Signals of the condition of individuals directly influence individual fitness through variation in the fitness of chosen mates. They are also targets of sexual selection as females choose males based on variation in traits that may, or may not, be honest signals of male condition.
Plants with populations on both serpentine and non-serpentine soils offer an opportunity to study the competing effects of selection and gene flow on adaptation and genomic variation, diversification and homogenization.
PI: Peter B. Pearman
Collaborators: Noelia Hidalgo Triana, Andrés V. Pérez, Teresa Navarro de Águila, University of Malaga
Doctoral Student: Pablo Arrufat
Serpentine soil presents a difficult edaphic environment for most plants for several reasons. These soils have high concentrations of a variety of heavy metals, a low calcium to magnesium ratio, and tend to have low water content. These environmental factors have been shown to drive local adaptation to soil in a variety of studies. In the hills near Malaga, Spain, serpentine outcrops are common and interspersed with areas of non-serpentine soil. Despite the selective pressure that surely exists for specialization to serpentine environments, a number of plant species have populations on both serpentine and non-serpentine soils, sometimes within sight of each other. This suggests that there may be strong, contrasting selection among nearly adjacent populations. This is of interest because adaptation to serpentine has been shown to entail costs, with serpentine genotypes being less able competitors when they occur in non-serpentine environments in reciprocal transplant experiments.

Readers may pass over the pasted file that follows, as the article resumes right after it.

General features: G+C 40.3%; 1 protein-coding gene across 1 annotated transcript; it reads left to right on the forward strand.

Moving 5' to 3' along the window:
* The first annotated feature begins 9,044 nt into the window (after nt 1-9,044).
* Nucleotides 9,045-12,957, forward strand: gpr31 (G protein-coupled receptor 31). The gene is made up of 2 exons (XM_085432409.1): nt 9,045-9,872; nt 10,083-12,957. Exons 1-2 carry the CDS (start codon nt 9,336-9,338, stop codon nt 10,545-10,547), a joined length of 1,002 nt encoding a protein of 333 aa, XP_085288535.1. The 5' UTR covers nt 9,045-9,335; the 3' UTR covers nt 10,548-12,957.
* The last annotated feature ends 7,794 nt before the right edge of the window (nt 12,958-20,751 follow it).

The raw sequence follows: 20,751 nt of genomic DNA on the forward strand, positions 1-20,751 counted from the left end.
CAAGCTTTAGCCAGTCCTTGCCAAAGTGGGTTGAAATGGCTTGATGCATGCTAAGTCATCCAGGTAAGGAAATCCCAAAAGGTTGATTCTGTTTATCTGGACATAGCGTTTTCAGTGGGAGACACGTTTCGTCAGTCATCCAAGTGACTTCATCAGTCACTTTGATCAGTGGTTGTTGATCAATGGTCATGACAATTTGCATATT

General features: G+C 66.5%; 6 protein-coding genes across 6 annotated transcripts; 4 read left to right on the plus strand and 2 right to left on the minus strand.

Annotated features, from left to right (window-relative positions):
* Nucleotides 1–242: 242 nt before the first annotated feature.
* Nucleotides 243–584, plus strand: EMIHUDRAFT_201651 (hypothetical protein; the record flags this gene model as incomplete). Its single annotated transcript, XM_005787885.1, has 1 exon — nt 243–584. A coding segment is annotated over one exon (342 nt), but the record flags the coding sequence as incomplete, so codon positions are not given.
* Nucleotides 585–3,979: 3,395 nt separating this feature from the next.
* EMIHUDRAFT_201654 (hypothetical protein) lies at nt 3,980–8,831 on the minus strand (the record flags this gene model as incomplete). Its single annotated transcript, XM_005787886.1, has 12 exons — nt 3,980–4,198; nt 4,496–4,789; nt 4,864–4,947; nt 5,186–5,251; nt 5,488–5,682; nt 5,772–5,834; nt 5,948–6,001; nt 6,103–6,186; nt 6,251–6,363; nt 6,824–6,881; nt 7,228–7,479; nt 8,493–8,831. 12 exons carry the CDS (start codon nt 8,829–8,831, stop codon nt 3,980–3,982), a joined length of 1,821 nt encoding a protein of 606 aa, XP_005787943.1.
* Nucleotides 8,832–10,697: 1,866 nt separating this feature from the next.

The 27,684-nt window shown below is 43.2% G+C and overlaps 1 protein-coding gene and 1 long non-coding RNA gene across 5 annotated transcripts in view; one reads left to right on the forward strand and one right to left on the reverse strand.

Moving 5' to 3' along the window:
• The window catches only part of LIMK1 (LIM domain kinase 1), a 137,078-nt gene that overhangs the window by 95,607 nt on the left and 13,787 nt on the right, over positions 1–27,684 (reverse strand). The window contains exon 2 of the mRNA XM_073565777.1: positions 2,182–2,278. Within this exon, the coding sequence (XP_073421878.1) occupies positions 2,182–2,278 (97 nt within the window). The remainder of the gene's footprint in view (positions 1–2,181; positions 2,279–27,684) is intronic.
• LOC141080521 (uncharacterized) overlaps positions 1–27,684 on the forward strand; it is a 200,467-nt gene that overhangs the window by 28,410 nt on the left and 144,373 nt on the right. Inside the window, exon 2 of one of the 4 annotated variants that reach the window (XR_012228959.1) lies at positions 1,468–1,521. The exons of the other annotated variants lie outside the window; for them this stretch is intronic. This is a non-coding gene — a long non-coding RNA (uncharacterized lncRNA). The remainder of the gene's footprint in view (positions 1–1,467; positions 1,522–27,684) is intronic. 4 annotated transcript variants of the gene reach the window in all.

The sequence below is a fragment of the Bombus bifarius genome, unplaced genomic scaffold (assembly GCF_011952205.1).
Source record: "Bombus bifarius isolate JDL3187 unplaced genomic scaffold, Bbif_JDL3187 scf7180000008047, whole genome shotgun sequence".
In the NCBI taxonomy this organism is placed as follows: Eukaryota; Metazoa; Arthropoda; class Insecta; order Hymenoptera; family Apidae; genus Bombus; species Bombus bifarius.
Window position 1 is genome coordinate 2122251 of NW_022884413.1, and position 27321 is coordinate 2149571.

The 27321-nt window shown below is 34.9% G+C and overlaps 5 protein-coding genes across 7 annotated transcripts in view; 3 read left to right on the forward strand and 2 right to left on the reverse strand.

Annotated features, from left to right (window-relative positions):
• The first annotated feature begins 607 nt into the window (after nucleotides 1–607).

We are developing research that examines the interacting effects of selection and gene flow in several serpentine species, in order to get a broad picture of the response of populations in these communities. Serpentine and other ultramafic and peridotitic soil is widely distributed in the Sierra Bermeja, not far from the southern Spanish city of Malaga. We are curious whether gene flow is similar in populations of species that share this heterogeneous environment, and whether any barriers to gene flow are equally effective in the different species. Some of the species have different subspecies that are typical of one soil or the other, while other species have no recognized morphological differences among populations on different soil types. We are working with local botanists from Malaga, and we hope to systematically expand our preliminary collections once the pandemic has subsided. We will then construct ddRADseq libraries at the UPV and contract their sequencing, then probe the data to determine the influences of both gene flow and selection across plant genomes.
This project seeks to understand historical demography, phylogeography and environmental adaptation in a widespread North American shrub.